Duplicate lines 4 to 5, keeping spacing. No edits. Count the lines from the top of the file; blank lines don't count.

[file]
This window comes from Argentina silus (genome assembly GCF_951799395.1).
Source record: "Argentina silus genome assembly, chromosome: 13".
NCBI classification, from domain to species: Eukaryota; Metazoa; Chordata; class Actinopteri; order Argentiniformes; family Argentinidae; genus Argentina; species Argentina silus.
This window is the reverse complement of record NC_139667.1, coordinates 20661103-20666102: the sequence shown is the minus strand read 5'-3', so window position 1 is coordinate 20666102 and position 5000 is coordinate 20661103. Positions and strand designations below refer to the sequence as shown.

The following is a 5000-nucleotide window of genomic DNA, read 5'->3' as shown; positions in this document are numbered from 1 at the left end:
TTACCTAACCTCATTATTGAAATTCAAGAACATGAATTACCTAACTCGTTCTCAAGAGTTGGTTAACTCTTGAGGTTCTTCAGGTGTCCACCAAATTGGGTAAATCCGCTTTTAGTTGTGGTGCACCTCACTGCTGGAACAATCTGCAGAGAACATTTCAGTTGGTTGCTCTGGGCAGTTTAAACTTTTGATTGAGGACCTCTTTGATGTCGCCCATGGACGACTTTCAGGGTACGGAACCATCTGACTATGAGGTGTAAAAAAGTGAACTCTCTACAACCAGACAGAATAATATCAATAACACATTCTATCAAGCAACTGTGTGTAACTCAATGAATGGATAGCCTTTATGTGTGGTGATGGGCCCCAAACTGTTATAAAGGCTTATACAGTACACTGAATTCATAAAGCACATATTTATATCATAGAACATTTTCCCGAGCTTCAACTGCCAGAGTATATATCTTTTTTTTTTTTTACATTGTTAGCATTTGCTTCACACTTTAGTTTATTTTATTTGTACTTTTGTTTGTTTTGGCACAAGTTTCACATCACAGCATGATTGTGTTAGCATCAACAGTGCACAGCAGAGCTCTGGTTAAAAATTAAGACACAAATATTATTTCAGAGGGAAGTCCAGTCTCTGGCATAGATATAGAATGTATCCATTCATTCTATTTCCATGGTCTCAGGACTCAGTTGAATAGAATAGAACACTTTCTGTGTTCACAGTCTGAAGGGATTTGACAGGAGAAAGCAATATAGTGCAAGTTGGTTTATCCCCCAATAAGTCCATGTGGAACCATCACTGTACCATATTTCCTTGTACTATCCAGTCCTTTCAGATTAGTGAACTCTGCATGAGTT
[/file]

This window is the reverse complement of record NC_139667.1, coordinates 20661103-20666102: the sequence shown is the minus strand read 5'-3', so window position 1 is coordinate 20666102 and position 5000 is coordinate 20661103. Positions and strand designations below refer to the sequence as shown.

The following is a 5000-nucleotide window of genomic DNA, read 5'->3' as shown; positions in this document are numbered from 1 at the left end: